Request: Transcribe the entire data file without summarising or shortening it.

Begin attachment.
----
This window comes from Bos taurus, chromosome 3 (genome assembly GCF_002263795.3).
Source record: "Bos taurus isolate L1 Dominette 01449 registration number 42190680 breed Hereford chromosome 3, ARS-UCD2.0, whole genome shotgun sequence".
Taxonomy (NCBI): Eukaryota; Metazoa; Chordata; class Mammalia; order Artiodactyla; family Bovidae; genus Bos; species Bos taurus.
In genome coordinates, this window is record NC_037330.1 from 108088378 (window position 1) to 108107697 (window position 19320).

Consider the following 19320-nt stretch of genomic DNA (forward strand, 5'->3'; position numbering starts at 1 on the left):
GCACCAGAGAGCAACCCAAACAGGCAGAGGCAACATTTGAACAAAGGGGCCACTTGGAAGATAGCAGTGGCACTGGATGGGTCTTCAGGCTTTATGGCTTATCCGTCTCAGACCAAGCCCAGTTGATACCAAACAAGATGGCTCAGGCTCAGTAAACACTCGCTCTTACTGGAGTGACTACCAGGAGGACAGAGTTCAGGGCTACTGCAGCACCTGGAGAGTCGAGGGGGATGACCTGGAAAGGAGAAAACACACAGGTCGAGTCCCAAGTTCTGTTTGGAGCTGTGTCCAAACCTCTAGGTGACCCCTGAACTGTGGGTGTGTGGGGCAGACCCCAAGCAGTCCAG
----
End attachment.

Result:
This window comes from Bos taurus, chromosome 3 (genome assembly GCF_002263795.3).
Source record: "Bos taurus isolate L1 Dominette 01449 registration number 42190680 breed Hereford chromosome 3, ARS-UCD2.0, whole genome shotgun sequence".
Taxonomy (NCBI): Eukaryota; Metazoa; Chordata; class Mammalia; order Artiodactyla; family Bovidae; genus Bos; species Bos taurus.
In genome coordinates, this window is record NC_037330.1 from 108088378 (window position 1) to 108107697 (window position 19320).

Consider the following 19320-nt stretch of genomic DNA (forward strand, 5'->3'; position numbering starts at 1 on the left):
GCACCAGAGAGCAACCCAAACAGGCAGAGGCAACATTTGAACAAAGGGGCCACTTGGAAGATAGCAGTGGCACTGGATGGGTCTTCAGGCTTTATGGCTTATCCGTCTCAGACCAAGCCCAGTTGATACCAAACAAGATGGCTCAGGCTCAGTAAACACTCGCTCTTACTGGAGTGACTACCAGGAGGACAGAGTTCAGGGCTACTGCAGCACCTGGAGAGTCGAGGGGGATGACCTGGAAAGGAGAAAACACACAGGTCGAGTCCCAAGTTCTGTTTGGAGCTGTGTCCAAACCTCTAGGTGACCCCTGAACTGTGGGTGTGTGGGGCAGACCCCAAGCAGTCCAG